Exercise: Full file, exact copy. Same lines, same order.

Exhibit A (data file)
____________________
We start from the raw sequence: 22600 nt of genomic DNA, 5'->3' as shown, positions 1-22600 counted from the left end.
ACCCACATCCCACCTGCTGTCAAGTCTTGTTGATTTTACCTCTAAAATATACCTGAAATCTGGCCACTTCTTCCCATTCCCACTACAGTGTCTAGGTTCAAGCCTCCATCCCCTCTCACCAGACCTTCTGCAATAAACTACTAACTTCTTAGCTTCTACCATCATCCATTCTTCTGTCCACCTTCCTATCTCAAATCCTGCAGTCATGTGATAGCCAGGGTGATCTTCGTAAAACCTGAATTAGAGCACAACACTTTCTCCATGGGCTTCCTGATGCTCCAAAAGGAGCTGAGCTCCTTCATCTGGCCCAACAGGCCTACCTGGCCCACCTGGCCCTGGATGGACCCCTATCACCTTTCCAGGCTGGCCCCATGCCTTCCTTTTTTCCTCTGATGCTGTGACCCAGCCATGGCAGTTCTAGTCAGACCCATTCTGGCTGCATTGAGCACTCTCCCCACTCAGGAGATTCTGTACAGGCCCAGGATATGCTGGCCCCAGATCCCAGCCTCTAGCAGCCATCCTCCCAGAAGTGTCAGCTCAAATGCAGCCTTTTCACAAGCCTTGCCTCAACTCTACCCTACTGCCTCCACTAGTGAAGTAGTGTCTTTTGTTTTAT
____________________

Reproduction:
We start from the raw sequence: 22600 nt of genomic DNA, 5'->3' as shown, positions 1-22600 counted from the left end.
ACCCACATCCCACCTGCTGTCAAGTCTTGTTGATTTTACCTCTAAAATATACCTGAAATCTGGCCACTTCTTCCCATTCCCACTACAGTGTCTAGGTTCAAGCCTCCATCCCCTCTCACCAGACCTTCTGCAATAAACTACTAACTTCTTAGCTTCTACCATCATCCATTCTTCTGTCCACCTTCCTATCTCAAATCCTGCAGTCATGTGATAGCCAGGGTGATCTTCGTAAAACCTGAATTAGAGCACAACACTTTCTCCATGGGCTTCCTGATGCTCCAAAAGGAGCTGAGCTCCTTCATCTGGCCCAACAGGCCTACCTGGCCCACCTGGCCCTGGATGGACCCCTATCACCTTTCCAGGCTGGCCCCATGCCTTCCTTTTTTCCTCTGATGCTGTGACCCAGCCATGGCAGTTCTAGTCAGACCCATTCTGGCTGCATTGAGCACTCTCCCCACTCAGGAGATTCTGTACAGGCCCAGGATATGCTGGCCCCAGATCCCAGCCTCTAGCAGCCATCCTCCCAGAAGTGTCAGCTCAAATGCAGCCTTTTCACAAGCCTTGCCTCAACTCTACCCTACTGCCTCCACTAGTGAAGTAGTGTCTTTTGTTTTAT